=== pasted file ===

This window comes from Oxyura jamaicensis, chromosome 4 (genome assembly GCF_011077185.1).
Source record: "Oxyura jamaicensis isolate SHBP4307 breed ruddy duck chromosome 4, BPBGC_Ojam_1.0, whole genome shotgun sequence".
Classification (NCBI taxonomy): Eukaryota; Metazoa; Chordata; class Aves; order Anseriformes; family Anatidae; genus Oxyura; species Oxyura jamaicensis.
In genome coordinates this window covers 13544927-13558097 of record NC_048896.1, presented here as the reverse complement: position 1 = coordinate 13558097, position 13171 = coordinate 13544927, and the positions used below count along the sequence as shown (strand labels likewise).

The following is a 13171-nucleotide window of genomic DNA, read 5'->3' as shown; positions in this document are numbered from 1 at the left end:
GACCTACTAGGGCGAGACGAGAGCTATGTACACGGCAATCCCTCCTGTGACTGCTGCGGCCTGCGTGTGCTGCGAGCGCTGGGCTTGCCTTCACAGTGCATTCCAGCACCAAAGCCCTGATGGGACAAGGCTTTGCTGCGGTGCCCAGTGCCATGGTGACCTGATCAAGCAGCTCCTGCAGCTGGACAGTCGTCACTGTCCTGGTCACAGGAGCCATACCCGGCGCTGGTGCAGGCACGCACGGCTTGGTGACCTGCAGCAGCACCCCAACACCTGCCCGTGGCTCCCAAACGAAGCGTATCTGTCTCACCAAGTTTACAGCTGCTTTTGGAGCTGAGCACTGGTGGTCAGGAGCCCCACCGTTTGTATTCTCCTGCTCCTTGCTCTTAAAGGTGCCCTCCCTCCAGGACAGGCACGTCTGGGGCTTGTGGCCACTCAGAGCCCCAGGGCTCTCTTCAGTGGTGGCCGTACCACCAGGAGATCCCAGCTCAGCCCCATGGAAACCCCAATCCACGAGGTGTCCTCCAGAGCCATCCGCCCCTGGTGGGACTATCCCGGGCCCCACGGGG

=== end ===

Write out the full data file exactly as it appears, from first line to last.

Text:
This window comes from Oxyura jamaicensis, chromosome 4 (genome assembly GCF_011077185.1).
Source record: "Oxyura jamaicensis isolate SHBP4307 breed ruddy duck chromosome 4, BPBGC_Ojam_1.0, whole genome shotgun sequence".
Classification (NCBI taxonomy): Eukaryota; Metazoa; Chordata; class Aves; order Anseriformes; family Anatidae; genus Oxyura; species Oxyura jamaicensis.
In genome coordinates this window covers 13544927-13558097 of record NC_048896.1, presented here as the reverse complement: position 1 = coordinate 13558097, position 13171 = coordinate 13544927, and the positions used below count along the sequence as shown (strand labels likewise).

The following is a 13171-nucleotide window of genomic DNA, read 5'->3' as shown; positions in this document are numbered from 1 at the left end:
GACCTACTAGGGCGAGACGAGAGCTATGTACACGGCAATCCCTCCTGTGACTGCTGCGGCCTGCGTGTGCTGCGAGCGCTGGGCTTGCCTTCACAGTGCATTCCAGCACCAAAGCCCTGATGGGACAAGGCTTTGCTGCGGTGCCCAGTGCCATGGTGACCTGATCAAGCAGCTCCTGCAGCTGGACAGTCGTCACTGTCCTGGTCACAGGAGCCATACCCGGCGCTGGTGCAGGCACGCACGGCTTGGTGACCTGCAGCAGCACCCCAACACCTGCCCGTGGCTCCCAAACGAAGCGTATCTGTCTCACCAAGTTTACAGCTGCTTTTGGAGCTGAGCACTGGTGGTCAGGAGCCCCACCGTTTGTATTCTCCTGCTCCTTGCTCTTAAAGGTGCCCTCCCTCCAGGACAGGCACGTCTGGGGCTTGTGGCCACTCAGAGCCCCAGGGCTCTCTTCAGTGGTGGCCGTACCACCAGGAGATCCCAGCTCAGCCCCATGGAAACCCCAATCCACGAGGTGTCCTCCAGAGCCATCCGCCCCTGGTGGGACTATCCCGGGCCCCACGGGG